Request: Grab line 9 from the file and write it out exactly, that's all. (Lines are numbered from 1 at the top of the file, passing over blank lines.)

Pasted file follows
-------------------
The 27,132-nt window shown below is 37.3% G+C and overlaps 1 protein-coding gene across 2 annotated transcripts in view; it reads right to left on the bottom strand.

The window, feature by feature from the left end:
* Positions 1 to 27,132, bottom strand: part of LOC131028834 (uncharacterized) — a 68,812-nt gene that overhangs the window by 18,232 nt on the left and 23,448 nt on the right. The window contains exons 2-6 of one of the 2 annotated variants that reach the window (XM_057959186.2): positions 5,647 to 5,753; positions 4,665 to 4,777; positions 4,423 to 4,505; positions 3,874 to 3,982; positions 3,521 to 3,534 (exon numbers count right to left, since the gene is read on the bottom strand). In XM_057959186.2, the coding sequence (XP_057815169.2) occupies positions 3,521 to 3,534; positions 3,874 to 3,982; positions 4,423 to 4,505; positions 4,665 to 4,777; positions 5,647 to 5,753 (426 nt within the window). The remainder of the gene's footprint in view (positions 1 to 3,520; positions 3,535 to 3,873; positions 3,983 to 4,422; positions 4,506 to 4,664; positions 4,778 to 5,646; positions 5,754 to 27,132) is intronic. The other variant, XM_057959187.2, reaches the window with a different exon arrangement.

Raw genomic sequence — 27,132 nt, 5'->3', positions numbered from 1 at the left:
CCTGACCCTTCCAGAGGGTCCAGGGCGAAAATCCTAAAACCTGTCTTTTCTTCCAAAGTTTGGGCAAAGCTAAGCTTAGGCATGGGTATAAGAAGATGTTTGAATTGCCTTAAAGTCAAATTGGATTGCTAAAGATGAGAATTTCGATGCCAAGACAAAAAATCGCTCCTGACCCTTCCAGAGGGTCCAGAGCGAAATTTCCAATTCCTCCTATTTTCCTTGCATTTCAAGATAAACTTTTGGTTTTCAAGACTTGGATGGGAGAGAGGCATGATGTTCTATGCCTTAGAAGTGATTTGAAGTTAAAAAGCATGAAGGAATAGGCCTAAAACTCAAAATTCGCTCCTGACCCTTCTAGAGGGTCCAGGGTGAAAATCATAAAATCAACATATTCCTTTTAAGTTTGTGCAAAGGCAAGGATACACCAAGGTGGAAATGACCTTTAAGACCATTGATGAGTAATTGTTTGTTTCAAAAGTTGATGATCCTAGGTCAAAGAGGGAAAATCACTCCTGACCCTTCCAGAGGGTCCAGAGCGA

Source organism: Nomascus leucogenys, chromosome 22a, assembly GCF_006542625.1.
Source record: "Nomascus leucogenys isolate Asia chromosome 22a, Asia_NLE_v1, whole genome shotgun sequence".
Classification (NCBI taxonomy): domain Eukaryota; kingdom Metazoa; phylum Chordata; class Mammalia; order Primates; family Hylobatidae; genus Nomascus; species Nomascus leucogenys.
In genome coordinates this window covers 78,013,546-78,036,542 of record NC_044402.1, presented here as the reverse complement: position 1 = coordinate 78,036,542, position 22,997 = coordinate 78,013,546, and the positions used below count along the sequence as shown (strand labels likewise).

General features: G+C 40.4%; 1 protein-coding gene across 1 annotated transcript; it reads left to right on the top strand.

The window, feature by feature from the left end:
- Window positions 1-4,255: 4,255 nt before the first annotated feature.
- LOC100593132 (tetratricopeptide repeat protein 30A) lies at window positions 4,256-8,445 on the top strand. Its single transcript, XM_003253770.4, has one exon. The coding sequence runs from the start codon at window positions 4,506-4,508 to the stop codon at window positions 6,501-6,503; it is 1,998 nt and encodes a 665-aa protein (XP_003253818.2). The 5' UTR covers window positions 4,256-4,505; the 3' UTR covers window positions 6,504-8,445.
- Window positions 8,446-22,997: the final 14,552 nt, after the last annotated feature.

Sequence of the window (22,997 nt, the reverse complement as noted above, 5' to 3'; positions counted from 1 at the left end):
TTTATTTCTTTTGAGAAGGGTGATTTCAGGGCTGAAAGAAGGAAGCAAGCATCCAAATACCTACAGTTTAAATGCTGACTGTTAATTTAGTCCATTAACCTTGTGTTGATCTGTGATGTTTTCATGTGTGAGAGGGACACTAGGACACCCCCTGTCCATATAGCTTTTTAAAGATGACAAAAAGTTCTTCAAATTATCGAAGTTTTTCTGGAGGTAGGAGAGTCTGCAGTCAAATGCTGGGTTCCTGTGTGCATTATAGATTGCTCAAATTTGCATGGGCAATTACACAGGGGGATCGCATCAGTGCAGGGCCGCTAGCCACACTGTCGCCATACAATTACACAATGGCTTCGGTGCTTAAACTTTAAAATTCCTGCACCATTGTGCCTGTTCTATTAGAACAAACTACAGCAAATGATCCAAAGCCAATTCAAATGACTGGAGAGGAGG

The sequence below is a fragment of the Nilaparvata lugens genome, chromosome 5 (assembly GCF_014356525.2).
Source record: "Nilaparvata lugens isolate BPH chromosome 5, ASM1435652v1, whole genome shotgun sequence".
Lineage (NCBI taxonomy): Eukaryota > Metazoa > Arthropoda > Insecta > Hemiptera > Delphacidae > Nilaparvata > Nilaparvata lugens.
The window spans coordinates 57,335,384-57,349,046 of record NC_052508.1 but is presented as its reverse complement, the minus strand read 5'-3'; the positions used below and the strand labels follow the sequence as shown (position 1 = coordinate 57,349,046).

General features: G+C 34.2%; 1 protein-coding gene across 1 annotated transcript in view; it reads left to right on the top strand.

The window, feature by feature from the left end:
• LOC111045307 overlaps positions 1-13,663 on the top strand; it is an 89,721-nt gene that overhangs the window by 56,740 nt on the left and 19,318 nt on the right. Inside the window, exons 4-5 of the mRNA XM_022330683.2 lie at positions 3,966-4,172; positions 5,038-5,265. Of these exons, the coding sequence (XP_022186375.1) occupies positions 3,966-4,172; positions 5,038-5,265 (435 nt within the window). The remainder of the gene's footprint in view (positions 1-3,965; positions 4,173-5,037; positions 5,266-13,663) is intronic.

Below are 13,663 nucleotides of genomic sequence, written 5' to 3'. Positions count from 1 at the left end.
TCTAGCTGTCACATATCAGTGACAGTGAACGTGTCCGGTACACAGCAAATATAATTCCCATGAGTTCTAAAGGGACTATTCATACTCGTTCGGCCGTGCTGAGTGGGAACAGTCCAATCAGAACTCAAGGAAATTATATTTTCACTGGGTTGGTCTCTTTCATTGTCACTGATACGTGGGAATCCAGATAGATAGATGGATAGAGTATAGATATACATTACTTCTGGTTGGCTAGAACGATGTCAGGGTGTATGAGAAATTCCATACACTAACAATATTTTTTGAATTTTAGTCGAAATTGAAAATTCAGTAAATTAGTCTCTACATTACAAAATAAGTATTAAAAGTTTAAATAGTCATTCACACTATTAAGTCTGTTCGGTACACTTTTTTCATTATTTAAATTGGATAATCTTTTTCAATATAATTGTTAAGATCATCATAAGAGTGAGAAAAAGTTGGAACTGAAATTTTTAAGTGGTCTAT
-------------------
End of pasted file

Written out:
In genome coordinates this window covers 78,013,546-78,036,542 of record NC_044402.1, presented here as the reverse complement: position 1 = coordinate 78,036,542, position 22,997 = coordinate 78,013,546, and the positions used below count along the sequence as shown (strand labels likewise).